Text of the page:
Organic Food Is Cheaper

Americans give subsidies galore to the fossil fuel companies.  The top 10 percent of America’s farmers receive 61 percent of the farm subsidies.  American agriculture uses energy in massive amounts: making the fertilizer, operating the equipment, drying the crops for storage and transporting the crops across the country and to other countries. In 1940, one calorie was needed to produce 2.3 calories in food energy.  Now it takes ten calories in fossil fuel to produce one calorie in supermarket food.

The entire food structure is based on mega farms and massive energy inputs.  This unsustainable system can only last as long as political support comes from the major agricultural companies and fossil fuel companies.

Organic food is actually cheaper.  Bill McKibben in Eaarth: Making a Life on a Tough New Planet estimates that 75% of supermarket prices cover advertising, packaging, long-distance transport and storage.  At a farmers’ market, 95% goes to the farmer who actually grew the food.

We have all heard about Peak Oil.  Under the current system, we have probably hit Peak Food Per Person. In 1961, grain production gave 285 kilograms (627 pounds) per person. In 1986, there was 376 (827 pounds) kilograms per person.  Now the average is 350 kilograms (770 pounds) per year. In 1986, grain silos and warehouses stored 130 days supply. In 2008, the supply was 40 days.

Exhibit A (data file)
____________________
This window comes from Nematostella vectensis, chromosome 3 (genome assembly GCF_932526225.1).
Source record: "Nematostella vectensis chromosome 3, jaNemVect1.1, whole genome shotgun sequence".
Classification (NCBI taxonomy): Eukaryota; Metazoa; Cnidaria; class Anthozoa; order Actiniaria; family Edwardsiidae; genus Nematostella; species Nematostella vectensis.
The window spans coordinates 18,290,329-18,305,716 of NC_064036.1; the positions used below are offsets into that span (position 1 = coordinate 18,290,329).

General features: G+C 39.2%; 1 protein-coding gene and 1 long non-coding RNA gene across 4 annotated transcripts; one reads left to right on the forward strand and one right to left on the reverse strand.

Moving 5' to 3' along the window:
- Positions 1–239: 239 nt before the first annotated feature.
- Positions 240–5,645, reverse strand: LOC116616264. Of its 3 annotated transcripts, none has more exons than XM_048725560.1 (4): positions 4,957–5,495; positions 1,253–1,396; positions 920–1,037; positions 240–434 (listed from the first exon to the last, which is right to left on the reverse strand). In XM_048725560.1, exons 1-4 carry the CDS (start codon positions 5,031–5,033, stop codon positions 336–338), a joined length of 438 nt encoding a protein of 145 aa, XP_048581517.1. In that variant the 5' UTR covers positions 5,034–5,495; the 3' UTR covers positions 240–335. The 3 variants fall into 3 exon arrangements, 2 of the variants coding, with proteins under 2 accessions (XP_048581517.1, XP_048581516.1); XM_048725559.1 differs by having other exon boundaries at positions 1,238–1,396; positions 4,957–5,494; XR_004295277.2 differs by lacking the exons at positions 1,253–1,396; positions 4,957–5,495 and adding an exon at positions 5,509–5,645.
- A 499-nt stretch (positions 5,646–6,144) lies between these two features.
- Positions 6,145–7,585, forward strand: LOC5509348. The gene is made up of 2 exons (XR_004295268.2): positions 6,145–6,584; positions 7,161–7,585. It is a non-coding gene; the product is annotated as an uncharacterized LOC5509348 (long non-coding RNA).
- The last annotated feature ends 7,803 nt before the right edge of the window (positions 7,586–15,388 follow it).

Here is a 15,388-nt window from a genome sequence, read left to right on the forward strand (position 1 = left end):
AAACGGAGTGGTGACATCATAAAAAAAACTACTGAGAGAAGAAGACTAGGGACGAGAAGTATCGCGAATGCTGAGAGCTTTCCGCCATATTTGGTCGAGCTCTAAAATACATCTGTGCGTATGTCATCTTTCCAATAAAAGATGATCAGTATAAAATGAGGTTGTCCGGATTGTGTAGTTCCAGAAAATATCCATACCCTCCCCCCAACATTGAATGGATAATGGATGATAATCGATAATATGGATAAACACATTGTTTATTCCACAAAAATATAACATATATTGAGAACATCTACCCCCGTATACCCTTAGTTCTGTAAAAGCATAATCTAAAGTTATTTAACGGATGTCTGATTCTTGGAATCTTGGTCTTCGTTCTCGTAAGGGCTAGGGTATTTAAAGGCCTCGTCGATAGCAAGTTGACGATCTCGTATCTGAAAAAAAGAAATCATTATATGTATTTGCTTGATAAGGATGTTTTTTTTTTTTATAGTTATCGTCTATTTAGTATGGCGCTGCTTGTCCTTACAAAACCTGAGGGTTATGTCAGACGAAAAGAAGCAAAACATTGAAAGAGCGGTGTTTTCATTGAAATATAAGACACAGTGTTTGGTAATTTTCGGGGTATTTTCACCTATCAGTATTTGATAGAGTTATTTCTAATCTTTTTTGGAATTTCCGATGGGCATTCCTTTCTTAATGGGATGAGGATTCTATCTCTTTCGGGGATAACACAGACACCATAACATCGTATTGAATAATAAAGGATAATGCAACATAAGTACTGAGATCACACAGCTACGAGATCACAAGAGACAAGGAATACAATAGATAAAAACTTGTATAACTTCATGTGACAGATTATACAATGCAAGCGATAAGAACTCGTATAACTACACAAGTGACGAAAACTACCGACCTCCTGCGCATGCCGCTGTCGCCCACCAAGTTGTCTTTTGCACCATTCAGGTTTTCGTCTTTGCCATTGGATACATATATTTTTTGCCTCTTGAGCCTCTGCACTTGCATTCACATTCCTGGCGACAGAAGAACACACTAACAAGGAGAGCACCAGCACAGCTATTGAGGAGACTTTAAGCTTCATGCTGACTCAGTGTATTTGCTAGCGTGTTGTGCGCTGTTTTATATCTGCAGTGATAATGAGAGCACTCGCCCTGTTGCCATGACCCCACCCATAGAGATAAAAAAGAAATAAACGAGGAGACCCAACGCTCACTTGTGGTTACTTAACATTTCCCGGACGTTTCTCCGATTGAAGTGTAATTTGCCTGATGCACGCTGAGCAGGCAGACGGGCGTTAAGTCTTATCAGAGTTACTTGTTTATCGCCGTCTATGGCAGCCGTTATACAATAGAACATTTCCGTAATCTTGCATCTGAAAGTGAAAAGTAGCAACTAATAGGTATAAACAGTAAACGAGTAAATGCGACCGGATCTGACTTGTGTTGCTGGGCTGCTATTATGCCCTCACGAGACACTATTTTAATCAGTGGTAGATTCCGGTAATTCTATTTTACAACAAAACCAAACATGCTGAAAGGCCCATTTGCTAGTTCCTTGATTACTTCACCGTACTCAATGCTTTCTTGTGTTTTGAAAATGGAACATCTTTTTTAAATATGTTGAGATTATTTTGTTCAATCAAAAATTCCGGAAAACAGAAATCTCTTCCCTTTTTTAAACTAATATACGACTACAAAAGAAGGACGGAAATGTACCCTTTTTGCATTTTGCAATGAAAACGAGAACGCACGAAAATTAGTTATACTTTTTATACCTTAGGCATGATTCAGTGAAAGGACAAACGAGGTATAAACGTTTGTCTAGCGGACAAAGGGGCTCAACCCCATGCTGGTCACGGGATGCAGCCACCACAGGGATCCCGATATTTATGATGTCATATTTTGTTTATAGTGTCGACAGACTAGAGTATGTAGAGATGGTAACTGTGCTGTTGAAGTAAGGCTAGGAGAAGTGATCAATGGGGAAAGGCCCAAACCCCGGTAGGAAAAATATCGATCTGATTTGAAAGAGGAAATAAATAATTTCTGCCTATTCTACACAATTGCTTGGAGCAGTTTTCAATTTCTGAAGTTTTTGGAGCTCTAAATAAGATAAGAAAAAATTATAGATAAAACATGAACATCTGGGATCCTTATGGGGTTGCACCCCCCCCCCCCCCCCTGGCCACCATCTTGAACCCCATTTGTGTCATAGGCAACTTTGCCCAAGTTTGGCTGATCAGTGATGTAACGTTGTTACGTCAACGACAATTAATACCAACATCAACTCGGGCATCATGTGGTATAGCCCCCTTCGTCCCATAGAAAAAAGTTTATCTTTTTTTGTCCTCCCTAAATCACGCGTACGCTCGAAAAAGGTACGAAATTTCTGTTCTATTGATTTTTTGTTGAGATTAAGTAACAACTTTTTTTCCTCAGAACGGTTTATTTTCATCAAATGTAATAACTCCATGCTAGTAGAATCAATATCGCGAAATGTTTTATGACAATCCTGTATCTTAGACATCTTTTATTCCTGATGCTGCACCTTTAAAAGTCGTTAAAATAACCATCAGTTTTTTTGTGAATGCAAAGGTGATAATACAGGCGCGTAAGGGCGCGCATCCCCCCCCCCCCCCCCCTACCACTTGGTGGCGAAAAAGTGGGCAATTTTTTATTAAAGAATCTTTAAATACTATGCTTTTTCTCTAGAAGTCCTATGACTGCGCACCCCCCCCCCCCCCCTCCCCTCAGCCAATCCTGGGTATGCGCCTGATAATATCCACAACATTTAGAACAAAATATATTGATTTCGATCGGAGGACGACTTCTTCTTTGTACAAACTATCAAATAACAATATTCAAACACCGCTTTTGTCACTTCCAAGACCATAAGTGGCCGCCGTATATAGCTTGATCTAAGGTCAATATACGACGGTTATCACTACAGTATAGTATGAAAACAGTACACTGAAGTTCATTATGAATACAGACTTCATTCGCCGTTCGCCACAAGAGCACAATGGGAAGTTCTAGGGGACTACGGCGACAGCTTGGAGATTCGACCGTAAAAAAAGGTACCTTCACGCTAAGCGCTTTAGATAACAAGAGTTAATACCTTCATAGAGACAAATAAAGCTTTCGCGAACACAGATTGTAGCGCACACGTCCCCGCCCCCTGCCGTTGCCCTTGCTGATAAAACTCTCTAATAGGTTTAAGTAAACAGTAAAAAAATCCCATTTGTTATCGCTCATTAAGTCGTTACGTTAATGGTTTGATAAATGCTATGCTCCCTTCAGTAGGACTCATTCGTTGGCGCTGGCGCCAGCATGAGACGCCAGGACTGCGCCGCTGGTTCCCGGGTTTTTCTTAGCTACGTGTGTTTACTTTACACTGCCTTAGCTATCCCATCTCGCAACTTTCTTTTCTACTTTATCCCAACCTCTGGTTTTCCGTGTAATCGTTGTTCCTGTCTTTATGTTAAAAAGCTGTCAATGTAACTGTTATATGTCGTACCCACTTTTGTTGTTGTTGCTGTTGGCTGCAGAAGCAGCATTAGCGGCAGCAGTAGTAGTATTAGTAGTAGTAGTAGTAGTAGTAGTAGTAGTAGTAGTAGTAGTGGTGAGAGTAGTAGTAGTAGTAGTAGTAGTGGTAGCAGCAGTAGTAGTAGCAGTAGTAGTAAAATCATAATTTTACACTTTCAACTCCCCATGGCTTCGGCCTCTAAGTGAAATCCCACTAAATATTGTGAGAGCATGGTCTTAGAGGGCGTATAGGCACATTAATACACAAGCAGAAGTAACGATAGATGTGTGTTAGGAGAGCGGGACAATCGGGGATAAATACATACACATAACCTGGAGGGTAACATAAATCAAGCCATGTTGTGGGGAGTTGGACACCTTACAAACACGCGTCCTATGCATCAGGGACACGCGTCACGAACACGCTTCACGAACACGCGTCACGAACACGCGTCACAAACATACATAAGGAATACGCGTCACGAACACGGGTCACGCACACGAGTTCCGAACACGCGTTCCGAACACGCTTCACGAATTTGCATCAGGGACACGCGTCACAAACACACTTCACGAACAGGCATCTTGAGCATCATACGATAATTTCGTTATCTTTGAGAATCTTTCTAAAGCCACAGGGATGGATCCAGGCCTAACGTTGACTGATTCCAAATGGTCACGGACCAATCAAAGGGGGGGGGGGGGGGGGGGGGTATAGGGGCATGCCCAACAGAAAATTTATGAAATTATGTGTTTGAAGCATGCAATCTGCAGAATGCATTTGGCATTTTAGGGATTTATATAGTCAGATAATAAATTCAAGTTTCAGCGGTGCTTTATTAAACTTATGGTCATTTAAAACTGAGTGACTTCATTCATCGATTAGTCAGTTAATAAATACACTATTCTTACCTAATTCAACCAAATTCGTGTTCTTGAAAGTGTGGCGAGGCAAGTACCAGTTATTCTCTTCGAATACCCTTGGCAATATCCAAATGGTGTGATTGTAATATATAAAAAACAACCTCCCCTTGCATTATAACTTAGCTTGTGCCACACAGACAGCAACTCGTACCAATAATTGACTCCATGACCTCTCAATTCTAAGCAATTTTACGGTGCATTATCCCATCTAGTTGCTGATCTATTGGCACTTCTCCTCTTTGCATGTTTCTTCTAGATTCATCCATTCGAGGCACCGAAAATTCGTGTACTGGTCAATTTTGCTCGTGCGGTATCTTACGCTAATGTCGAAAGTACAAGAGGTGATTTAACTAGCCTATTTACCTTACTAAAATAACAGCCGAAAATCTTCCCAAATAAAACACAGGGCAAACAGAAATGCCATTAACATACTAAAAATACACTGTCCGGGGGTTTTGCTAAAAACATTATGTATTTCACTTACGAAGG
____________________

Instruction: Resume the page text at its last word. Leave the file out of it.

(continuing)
Things will not get better.  Oil is harder and more expensive to find.  To maintain current production, the oil companies will have to find four new Saudi Arabias by 2030.

Climate change is negatively affecting crop yield.  Warm air holds more water vapor than cold, evaporation is increasing and rainfall in North America is up 7% and accelerating.  Bill McKibben quotes Newsweek environmental correspondent Sharon Begley that extreme weather events is the US increased 36 percent with the warmer climate.  Rather than steady predictable rains in earlier years, rainfall comes in bursts – dry spells followed  by gulley washers.  This means wilting crops that get washed away in a downpour.  Flood damages have been increasing by 5 percent.

The heavier rainfalls bring sewage overflows, contaminated drinking water and polluted beaches.  Higher lake and ocean temperatures will allow bacteria, parasites and algae blooms flourish.

Bill Mckibben advocates many reforms currently blocked by major agricultural concerns and the fossil fuel industry.  In a world without subsidizing the giants, small labor-intensive farms would flourish. This is not theoretical.  During the Second World War, Great Britain increased agricultural production by 91% using small plots in the cities.

Main Source:

McKibben, Bill. Eaarth: Making a Life on a Tough New Planet. New York: Times Books, Henry Holt and Company, 2010, 254 pages.